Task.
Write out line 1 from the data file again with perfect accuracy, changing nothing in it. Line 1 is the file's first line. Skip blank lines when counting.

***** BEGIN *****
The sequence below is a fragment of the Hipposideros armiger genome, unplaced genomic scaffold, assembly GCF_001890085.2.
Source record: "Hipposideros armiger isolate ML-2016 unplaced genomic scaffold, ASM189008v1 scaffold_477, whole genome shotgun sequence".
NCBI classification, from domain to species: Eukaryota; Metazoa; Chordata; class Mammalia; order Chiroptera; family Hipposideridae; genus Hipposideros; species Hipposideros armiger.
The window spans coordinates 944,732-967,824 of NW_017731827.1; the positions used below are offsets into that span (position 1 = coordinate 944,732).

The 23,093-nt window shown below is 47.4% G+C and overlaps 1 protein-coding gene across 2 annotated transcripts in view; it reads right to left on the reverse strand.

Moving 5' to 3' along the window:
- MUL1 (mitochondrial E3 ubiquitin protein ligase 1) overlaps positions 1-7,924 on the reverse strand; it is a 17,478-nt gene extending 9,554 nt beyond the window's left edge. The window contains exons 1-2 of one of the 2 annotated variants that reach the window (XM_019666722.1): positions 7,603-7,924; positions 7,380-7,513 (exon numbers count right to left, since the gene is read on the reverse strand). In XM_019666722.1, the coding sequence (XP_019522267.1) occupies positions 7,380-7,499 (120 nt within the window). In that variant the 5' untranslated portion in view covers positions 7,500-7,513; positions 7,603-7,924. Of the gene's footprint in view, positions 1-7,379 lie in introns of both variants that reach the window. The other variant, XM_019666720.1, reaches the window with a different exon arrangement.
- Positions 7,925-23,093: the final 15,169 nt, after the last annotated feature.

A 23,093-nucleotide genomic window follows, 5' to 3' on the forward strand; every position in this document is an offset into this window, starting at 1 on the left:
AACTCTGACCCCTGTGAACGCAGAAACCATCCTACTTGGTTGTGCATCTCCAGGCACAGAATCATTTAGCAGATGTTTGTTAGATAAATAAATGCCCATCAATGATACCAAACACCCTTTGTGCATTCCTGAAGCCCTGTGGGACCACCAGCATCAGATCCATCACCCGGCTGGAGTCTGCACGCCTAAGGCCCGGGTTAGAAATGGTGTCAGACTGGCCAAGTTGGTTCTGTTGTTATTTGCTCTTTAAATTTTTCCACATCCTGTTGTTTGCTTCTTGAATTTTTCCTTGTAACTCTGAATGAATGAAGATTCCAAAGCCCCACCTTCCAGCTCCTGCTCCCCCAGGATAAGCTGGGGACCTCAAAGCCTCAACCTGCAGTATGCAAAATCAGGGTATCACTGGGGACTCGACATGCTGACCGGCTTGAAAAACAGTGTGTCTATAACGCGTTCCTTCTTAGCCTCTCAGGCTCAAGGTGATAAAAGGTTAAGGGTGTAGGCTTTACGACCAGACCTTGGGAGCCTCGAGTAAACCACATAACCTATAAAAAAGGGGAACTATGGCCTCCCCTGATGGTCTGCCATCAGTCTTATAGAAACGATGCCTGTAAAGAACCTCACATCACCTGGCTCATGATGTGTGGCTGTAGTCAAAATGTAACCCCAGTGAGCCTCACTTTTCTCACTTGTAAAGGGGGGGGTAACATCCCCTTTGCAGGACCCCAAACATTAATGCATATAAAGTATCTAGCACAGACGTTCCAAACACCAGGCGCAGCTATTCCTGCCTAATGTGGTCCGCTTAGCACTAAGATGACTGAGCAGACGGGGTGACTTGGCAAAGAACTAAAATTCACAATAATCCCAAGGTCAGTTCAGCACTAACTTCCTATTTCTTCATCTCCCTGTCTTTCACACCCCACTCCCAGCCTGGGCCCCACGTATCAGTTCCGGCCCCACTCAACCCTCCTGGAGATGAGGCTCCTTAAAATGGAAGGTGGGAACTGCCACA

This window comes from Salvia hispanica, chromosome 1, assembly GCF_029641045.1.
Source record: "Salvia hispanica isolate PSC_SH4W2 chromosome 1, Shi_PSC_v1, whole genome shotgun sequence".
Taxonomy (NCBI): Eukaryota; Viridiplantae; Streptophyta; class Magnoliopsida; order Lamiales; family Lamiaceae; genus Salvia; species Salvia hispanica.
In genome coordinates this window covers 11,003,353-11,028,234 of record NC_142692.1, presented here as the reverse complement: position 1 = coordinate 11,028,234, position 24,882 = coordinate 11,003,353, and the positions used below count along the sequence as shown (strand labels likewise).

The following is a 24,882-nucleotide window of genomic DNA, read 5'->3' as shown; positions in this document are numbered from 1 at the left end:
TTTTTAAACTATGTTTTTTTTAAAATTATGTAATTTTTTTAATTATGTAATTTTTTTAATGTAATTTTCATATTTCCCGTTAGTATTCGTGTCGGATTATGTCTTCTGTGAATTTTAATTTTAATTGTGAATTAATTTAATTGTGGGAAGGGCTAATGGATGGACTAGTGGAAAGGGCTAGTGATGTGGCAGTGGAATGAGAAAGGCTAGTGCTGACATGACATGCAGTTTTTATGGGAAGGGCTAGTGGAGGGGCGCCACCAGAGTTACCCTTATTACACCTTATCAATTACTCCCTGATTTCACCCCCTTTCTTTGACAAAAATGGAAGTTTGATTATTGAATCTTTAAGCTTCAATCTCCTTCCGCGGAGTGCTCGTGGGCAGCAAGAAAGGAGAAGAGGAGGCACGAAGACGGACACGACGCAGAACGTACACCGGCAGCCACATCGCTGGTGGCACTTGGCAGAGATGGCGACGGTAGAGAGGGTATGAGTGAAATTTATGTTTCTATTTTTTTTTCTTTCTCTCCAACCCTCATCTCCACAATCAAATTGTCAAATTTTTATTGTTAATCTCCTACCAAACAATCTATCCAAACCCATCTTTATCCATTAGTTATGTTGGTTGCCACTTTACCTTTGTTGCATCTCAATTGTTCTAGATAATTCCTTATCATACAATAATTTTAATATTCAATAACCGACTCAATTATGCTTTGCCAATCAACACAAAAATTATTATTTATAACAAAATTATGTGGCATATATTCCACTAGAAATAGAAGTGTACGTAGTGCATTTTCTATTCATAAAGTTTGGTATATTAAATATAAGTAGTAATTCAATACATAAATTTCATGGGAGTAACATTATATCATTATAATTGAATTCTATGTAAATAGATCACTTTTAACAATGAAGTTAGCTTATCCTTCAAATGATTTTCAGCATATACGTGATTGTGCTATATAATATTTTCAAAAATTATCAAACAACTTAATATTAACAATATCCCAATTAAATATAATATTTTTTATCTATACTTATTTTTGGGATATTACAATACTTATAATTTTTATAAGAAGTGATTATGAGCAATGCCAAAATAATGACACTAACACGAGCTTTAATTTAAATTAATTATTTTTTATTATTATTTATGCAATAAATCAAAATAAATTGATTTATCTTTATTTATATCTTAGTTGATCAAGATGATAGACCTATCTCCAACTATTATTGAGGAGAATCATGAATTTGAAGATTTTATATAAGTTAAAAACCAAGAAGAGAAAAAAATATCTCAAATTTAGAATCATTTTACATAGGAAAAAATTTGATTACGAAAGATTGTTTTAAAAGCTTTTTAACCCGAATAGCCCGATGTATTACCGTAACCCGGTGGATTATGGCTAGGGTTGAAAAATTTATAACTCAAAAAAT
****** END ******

The sequence below is a fragment of the Hipposideros armiger genome, unplaced genomic scaffold, assembly GCF_001890085.2.